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Janet Franklin has had quite a year: After having been elected to the National Academy of Sciences two years ago, in June 2015 she was selected as an Arizona State University Regents' Professor and also as a Fellow of the Ecological Society of America. In November 2015, she was elected to the American Association for the Advancement of Science.
On April 19, Franklin received notification of one more recognition — she joins just 11 other faculty at ASU who are members of the American Academy of Arts and Sciences. The American Academy, as the organization is known, was founded in 1780 and includes notable members from Benjamin Franklin, Thomas Jefferson and John Adams to Nelson Mandela, Georgia O’Keeffe, Margaret Meade and Albert Einstein.
This mix of leaders are a fitting group of peers for Franklin, whose research bridges the academic disciplines of geography and biology, and who collaborates with scientists in a wide assortment of other disciplines.
Franklin’s work focuses on the dynamics of land-based plant communities. Plant communities are impacted by a complex web of factors — from natural forces like fire to human impacts like introduction of non-native species and clearing of land. Looking at variations over decades and centuries, changes in precipitation, temperature and other aspects of climate clearly impact vegetation also.
Buffeted by all these forces, some ecosystems and species decline, and others survive. Franklin’s work focuses on understanding how the various factors interact with each other to create unique responses to change.
From her early years as a scientist, Franklin has investigated these questions by innovative use of geographic data such as earth images collected by satellites, together with analytic tools that tease out unique spatial patterns and how they vary over time and space.
Given the innovative techniques that she’s pioneered, Franklin has collaborated with a diverse group of scientists — and her collaborators are quick to mention her ability to work across disciplinary boundaries.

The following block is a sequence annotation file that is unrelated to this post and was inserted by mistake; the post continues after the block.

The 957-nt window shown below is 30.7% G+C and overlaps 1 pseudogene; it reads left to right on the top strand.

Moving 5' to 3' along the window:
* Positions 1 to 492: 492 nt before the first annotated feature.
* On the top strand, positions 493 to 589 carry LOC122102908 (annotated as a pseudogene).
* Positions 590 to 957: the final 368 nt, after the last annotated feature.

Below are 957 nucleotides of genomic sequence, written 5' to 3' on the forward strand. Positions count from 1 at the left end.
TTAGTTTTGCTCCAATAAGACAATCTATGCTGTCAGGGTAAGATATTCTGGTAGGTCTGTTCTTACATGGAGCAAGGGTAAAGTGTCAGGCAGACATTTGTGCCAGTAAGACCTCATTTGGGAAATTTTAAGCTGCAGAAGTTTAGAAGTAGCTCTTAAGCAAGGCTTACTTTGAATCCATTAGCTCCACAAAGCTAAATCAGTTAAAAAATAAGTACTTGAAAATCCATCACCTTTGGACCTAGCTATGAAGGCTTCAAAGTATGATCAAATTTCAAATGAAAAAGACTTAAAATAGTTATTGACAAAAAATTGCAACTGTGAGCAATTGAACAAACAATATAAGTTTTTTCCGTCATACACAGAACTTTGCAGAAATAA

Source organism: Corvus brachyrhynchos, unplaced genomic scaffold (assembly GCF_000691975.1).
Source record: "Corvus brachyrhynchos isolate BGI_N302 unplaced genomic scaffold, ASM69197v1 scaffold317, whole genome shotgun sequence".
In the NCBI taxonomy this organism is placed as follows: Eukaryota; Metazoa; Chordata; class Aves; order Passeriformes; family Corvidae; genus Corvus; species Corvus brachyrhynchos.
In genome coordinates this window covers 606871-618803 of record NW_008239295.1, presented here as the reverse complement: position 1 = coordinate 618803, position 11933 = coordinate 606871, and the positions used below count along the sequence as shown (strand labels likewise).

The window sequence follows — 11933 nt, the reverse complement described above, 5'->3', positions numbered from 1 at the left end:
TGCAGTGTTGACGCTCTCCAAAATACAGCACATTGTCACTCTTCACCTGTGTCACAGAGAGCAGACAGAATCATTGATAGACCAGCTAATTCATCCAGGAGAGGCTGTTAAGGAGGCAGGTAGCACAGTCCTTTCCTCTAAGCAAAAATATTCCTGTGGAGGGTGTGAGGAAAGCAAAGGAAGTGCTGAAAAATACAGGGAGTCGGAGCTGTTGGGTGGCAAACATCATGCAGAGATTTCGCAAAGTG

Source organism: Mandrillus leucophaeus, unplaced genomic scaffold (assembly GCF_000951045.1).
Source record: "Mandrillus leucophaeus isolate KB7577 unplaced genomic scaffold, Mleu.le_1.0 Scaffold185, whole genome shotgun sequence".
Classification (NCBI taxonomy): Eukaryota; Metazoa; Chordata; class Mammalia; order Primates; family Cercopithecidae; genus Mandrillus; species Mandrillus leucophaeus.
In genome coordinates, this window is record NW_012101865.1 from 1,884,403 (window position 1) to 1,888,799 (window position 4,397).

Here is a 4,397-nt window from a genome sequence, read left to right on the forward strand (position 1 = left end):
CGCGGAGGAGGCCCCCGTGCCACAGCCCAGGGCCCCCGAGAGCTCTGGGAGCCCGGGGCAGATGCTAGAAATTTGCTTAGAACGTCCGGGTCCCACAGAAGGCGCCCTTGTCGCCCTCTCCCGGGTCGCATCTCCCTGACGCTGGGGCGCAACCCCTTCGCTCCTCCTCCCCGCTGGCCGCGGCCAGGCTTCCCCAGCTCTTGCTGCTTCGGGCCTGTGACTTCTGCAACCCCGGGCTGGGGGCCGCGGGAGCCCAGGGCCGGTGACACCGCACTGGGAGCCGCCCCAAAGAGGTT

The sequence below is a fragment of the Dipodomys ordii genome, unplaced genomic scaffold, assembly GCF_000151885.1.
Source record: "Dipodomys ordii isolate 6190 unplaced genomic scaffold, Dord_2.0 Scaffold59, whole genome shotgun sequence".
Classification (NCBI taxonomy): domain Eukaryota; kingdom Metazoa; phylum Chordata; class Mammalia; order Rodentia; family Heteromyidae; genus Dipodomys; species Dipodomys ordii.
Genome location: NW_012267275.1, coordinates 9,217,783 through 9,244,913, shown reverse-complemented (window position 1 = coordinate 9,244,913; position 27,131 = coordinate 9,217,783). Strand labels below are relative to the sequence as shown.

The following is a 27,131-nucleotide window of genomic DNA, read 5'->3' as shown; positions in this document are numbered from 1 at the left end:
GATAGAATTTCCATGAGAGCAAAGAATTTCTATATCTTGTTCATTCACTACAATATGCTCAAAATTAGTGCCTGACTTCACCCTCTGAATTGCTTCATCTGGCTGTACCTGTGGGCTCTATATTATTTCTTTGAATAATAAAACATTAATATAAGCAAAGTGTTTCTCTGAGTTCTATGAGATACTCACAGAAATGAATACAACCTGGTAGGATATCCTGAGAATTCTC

“Janet Franklin epitomizes the modern interdisciplinary scientist,” said David Steadman, curator of ornithology at the Florida Museum of Natural History. Steadman works with Franklin on investigating the long-term impacts of human and natural disturbance on tropical forest island ecosystems in the Caribbean.
“Franklin collaborates creatively and very effectively with an amazing array of ecologists, botanists, zoologists, paleontologists, and archaeologists, not to mention geographers of every sort. Through a combination of modern methods and a good deal of common sense, Janet enriches research projects around the world,” Steadman added.
Another of Franklin’s current efforts explores interrelations between climate, environment and human origins in southern Africa over many millennia. The project is led by Curtis Marean, professor in ASU’s School of Human Evolution and Social Change.
“The project includes a wide diversity of scientists from many ‘cultures’ of nation and science, and keeping things together can be a challenge,” said Marean. “Janet is a dream to work with — always supportive, helpful and flexible. She helps us work as a team, while at the same time bringing an incredible intellectual game.”
Julie Ripplinger, a postdoctoral student under Franklin, said, “I came to Arizona State University to work with Janet for my PhD when she inspired me to push the boundaries of conventional ecological studies and answer questions about why and how urban plant diversity is changing in the long-term.
“Janet has long been my mentor and champion. Janet continues to inspire me as a woman in science and to challenge me to excel as a scholar.”
Franklin will be inducted into the American Academy of Sciences on Oct. 8 at the Academy’s headquarters in Cambridge, Massachusetts.
Once a member of the academy, Franklin will have opportunities to participate in the organization’s work in policy research. Members contribute to Academy publications and studies of science and technology policy, energy and global security, social policy and American institutions, the humanities and culture, and education.
“Janet Franklin’s accomplishments bring honor and recognition to ASU, our school and to the geographical profession. I personally am in awe of Janet’s achievements, said Patricia Gober, interim director of the School of Geographical Sciences and Urban Planning. “Speaking for the faculty, we are enormously proud to have her as a colleague.”
Curtis Marean is Foundation Professor in the School of Human Evolution and Social Change and is associate director of the Institute of Human Origins. The School of Geographical Sciences and Urban Planning and School of Human Evolution and Social Change are units of the College of Liberal Arts and Sciences.